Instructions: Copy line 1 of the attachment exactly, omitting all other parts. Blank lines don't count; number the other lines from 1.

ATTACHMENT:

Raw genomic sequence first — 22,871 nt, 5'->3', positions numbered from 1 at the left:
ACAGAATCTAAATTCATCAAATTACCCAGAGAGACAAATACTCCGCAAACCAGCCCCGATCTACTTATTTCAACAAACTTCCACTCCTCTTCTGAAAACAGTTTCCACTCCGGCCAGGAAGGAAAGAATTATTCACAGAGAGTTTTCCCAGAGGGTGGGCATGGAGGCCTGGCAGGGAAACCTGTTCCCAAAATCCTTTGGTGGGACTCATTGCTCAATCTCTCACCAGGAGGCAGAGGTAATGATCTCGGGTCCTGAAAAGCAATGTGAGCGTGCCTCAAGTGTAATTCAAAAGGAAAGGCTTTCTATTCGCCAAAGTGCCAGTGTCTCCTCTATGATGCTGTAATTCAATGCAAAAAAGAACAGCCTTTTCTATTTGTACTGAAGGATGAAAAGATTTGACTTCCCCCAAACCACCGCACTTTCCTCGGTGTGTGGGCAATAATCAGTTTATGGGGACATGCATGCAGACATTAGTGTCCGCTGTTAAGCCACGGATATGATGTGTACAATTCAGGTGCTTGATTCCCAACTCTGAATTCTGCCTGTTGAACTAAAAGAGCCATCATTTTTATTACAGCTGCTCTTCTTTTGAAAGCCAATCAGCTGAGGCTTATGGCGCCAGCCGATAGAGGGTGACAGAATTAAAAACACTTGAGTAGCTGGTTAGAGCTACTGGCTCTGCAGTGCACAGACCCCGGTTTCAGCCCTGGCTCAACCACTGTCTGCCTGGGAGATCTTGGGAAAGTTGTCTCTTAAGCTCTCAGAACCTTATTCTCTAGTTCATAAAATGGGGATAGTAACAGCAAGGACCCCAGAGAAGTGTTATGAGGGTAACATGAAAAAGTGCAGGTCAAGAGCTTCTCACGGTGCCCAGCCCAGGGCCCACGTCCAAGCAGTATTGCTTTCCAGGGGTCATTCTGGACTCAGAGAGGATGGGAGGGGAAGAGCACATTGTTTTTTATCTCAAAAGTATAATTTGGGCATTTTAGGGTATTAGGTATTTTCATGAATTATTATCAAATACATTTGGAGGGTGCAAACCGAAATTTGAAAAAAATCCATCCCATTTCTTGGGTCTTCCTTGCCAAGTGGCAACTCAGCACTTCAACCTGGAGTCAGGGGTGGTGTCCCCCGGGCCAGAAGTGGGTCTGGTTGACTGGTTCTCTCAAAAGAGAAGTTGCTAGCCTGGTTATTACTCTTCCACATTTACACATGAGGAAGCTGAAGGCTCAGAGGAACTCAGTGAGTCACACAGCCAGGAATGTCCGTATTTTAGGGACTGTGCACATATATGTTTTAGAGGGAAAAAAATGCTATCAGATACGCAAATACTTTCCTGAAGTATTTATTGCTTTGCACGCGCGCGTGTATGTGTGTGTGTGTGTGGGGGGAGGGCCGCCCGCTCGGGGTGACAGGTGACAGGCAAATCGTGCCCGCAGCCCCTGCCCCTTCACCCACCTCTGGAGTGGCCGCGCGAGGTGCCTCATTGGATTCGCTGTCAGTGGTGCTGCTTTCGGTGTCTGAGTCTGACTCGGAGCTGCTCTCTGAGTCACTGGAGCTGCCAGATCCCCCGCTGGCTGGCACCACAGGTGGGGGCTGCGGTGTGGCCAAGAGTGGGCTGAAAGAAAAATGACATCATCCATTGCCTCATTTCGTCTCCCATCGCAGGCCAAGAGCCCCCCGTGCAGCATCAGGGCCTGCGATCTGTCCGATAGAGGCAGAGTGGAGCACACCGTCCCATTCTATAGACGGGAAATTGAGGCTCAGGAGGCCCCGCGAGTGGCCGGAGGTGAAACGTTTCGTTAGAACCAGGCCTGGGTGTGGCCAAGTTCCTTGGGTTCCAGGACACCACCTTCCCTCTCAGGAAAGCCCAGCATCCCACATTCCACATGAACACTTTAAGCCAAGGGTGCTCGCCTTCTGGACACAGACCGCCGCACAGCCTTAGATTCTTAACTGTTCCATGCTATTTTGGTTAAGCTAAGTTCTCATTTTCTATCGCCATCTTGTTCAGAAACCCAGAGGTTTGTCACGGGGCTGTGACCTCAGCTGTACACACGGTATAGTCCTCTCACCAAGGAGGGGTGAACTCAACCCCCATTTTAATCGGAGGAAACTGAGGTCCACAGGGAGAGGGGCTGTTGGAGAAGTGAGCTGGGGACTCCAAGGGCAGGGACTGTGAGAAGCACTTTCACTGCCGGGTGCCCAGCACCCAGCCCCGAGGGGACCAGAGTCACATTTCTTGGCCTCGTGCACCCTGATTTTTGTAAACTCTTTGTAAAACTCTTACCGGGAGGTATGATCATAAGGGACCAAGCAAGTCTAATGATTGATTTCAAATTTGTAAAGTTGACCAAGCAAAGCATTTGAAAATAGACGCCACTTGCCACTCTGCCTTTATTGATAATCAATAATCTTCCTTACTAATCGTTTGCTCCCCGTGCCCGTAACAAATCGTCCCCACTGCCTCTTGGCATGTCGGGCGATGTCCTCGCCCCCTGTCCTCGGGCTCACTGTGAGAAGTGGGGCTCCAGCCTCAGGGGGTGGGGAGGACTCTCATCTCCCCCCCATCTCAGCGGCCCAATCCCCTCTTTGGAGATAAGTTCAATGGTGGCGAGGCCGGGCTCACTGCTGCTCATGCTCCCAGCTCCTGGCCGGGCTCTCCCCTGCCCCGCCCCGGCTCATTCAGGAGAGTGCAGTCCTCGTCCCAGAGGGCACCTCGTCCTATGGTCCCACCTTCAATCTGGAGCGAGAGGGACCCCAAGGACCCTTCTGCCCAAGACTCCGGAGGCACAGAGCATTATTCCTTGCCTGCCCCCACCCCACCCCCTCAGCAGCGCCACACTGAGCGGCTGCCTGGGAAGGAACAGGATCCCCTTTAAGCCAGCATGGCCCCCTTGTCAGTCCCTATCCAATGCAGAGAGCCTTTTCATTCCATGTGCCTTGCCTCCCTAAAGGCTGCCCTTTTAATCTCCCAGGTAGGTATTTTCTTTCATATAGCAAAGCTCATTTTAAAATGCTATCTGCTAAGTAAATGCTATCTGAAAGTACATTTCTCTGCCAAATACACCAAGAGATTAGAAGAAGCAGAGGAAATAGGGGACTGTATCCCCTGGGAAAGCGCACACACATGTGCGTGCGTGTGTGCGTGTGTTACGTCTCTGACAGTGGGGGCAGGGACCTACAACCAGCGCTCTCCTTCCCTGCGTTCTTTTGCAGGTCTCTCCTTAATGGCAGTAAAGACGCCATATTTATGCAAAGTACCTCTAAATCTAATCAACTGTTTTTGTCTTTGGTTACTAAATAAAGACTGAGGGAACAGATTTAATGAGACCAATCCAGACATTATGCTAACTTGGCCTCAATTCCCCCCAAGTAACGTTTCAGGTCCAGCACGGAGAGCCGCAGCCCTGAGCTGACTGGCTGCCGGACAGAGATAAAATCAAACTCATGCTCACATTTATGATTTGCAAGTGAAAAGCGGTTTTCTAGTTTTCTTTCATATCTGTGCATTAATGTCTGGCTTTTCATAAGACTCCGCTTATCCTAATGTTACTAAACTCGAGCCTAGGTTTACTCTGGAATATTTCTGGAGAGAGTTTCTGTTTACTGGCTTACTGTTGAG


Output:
Raw genomic sequence first — 22,871 nt, 5'->3', positions numbered from 1 at the left: